NY-PEMC Fabs Initial 150mm SiC-Based Patterned Wafers

February 12, 2017 by Jeff Shepard

The New York Power Electronics Manufacturing Consortium (NY-PEMC) at SUNY Polytechnic Institute's (SUNY Poly) Albany NanoTech Complex announced today that it has reached a major milestone with the successful production of its first SiC-based patterned wafer. Utilizing lithography, a process used to create the layers of insulating and conducting materials that comprise working computer chips, the wafer was produced by SUNY Poly's 150 mm SiC processing line, the first in the United States dedicated to the SiC wafer platform.

“We are proud that the New York Power Electronics Manufacturing Consortium, led by SUNY Poly, in partnership with New York State and with founding member General Electric, is fast approaching production strength for power electronics,” said Dr. Bahgat Sammakia, Interim President of SUNY Polytechnic Institute. “We look forward to continuing to collaborate with GE, New York State, and Empire State Development as SUNY Poly provides SiC wafer production capabilities at its Albany campus, and complementary packaging at its Utica campus, supporting a unique synergy for high-tech research, development, and deployment.”

“This is a significant milestone that brings the NY-PEMC another step closer to full production and realizing the initiative’s potential to create well-paying, high-tech jobs across Upstate New York,” said Empire State Development President, CEO and Commissioner Howard Zemsky. “By tapping into the state’s skilled workforce and our world-class research and development centers, this public-private partnership will further solidify Upstate New York as the epicenter of developing and producing next generation chip technologies. We commend our partners at SUNY Poly and GE on this achievement, and look forward to the new jobs and economic opportunity the NY-PEMC will generate in the years to come.”

“As the SiC-based wafer production line continues to advance its capabilities, including reaching this production milestone, General Electric values our strong partnership with SUNY Polytechnic Institute and New York State,” said Danielle Merfeld, Vice President and Niskayuna Site Leader at GE Global Research. “Through the Power Electronics Manufacturing Consortium, we have an opportunity to place the Capital Region, Utica and Upstate New York at the center of the next revolution in power efficiency for electrical machines and systems of all kinds.”

This accomplishment is the first step in the qualification of MOSFET production for power electronics applications by the SUNY Poly SiC processing line, which is considered critical because MOSFETs are the most ubiquitous transistors currently in use. SiC-based chips provide next-generation capabilities by enabling power devices to get smaller, faster, and more efficient as the current material, silicon, reaches its physical limits.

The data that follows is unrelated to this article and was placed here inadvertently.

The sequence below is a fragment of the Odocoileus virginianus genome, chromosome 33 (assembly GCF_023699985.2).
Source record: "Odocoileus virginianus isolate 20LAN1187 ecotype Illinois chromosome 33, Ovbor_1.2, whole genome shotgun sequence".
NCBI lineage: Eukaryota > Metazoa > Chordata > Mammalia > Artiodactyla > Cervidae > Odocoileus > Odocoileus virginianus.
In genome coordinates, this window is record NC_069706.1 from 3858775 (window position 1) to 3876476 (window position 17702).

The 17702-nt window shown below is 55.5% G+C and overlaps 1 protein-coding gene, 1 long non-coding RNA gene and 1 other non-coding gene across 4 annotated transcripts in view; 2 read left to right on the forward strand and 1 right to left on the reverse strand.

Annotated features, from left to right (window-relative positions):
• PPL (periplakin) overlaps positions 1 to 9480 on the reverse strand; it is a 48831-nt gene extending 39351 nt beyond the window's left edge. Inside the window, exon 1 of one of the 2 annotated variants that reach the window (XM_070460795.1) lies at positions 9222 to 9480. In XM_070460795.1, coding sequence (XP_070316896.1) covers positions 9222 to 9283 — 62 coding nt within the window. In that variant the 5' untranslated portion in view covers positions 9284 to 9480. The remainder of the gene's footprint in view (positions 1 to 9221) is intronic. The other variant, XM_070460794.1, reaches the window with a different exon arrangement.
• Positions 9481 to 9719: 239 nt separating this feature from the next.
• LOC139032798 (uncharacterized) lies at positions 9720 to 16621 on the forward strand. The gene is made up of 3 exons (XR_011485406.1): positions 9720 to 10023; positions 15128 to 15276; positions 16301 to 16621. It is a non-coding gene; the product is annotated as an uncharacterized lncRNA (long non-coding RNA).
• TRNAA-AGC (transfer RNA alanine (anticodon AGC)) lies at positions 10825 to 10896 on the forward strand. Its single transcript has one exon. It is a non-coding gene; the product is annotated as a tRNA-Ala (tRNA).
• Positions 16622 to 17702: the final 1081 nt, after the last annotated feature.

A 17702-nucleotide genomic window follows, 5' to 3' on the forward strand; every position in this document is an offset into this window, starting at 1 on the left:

For example, SiC-based power electronic devices have the capacity to handle much higher frequencies and temperatures than Si-based devices, which decreases the size and cost for filtering and cooling systems that often must be included as part of an overall system. Additionally, the SiC devices can be half the size of similar Si devices, providing increased power density and reliability. With the improved qualities, SiC-based power devices can enhance a wide range of applications, including in the automotive, clean energy, and aeronautics industries, for example.

“The first lot start and first patterned wafer are two goals that have now been achieved, signifying a powerful first step for the PEMC and its production of SiC-based wafers, which is a testament to the unmatched resources and expertise of the New York-PEMC, founding member GE, and SUNY Poly,” said Dr. Jeffrey Hedrick, Principal Investigator for NY-PEMC and Vice President of SUNY Polytechnic Institute. “We look forward to even more technological achievements as the NY-PEMC further develops the leading-edge SiC-focused capabilities, and I congratulate the PEMC team for their important work.”

SUNY Poly and GE lead the consortium with the goal of developing and producing low cost, high performance 6” SiC wafers. The NY-PEMC is a public-private partnership announced in 2014. SUNY Poly’s 150 mm SiC fab is located at the institution’s Albany NanoTech Complex, with production coordinated with SUNY Poly’s Computer Chip Commercialization Center (Quad-C), located at its Utica campus, where the SiC-based power chips will be packaged, a process that combines them with a housing that allows for interconnection with an application.